A logo sits illuminated outside the IBM pavilion on the opening day of the World Mobile Congress at the Fira Gran Via Complex on February 22, 2016 in Barcelona, Spain.
David Ramos—Getty Images
By Robert Hackett
April 29, 2016

IBM wants to make it easier for businesses to build applications on the blockchain, the distributed ledger technology that advocates say will reshape the way the world transacts and keeps records.

Toward that end, IBM (ibm) released a framework and new services for securely running blockchain networks in the cloud. The company looks to court firms in sectors ranging from finance to healthcare to government to get on board with the potentially disruptive tech, as well as to grow IBM’s cloud business.

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Originally known for underpinning digital currencies like Bitcoin, blockchain technologies have been attracting interest from businesses for their potential to overhaul just about any system involving a database—making logs for contracts and settlements, for example, streamlined, secure, and trustable among rival entities. Among others, startups such as Digital Asset Holdings and software giants like Microsoft (msft) are exploring the possibilities with big bank partners.

Jerry Cuomo, vice president of blockchain technologies at IBM, says that the company has created tools and standards to help businesses interested in the technology address questions about regulatory compliance. “We’ve been hearing requirements especially around security and especially around data protection,” he told Fortune on a call.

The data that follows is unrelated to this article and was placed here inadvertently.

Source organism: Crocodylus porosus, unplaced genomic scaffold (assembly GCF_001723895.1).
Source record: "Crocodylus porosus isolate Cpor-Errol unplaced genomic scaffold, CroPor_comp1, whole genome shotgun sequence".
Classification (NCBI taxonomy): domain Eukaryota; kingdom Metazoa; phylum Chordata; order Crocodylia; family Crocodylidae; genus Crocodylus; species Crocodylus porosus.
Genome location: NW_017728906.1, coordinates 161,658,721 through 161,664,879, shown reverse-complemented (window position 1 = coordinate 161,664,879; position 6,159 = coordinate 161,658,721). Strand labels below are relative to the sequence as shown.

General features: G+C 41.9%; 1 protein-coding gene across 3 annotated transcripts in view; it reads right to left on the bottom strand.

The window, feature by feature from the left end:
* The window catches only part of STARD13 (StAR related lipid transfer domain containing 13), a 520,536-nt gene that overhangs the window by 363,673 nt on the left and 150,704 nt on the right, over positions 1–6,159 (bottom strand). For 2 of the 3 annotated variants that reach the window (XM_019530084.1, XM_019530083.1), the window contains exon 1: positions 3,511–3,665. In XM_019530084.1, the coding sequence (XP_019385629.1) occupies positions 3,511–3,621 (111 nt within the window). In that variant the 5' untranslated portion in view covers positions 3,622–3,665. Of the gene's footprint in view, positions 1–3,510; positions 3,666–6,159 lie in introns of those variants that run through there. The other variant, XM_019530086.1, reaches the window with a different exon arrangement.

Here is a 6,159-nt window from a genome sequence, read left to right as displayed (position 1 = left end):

Some of IBM’s standards involve proper cryptographic key management, network segmentation, and computer check-ups to ensure that no systems have been compromised. “That provides network members assurances that one sloppy member may not expose the entire blockchain network.” Cuomo said.

In addition to publishing guidelines, IBM released tools to make it easier for businesses to get up and running on blockchain trials. The company is providing firms with a selection of tested and approved code it has contributed to the Hyperledger Project—an open source industry blockchain collaboration that includes members such as J.P. Morgan (jpm), Cisco (csco), Intel (intc), the London Stock Exchange Group, State Street (stt), and Wells Fargo (wfc).

“We’re empowering developers to get busy with the Hyperledger code where they want to, on their terms,” Cuomo said.

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The company also opened a “garage” in New York where customers can tinker. In fact, Bank of New York Mellon (bk) has already signed up and is planning to develop applications for asset trading.

“With this new initiative, IBM is providing an environment that will allow companies like us to collaborate more easily and more securely and in a more standardized way, which is critical to advancing meaningful use cases for blockchain,” said Suresh Kumar, BNY Mellon’s chief information officer, in a statement.

IBM also upgraded its blockchain cloud services from a trial phase to a beta version. The offering will allow programmers to develop applications on top of IBM’s cloud infrastructure, quickly and easily deploying blockchain trials of their own.

IBM is not just pushing the blockchain on others, it’s spinning up trials of its own. “We think we are the first true blue blockchain company,” Cuomo told Fortune. He said that IBM’s global finance group is running a proof of concept trial internally on the company’s cloud using blockchain tech to manage lending disputes.

“We’re not just talking the talk,” Cuomo added. “We’re walking the walk.”

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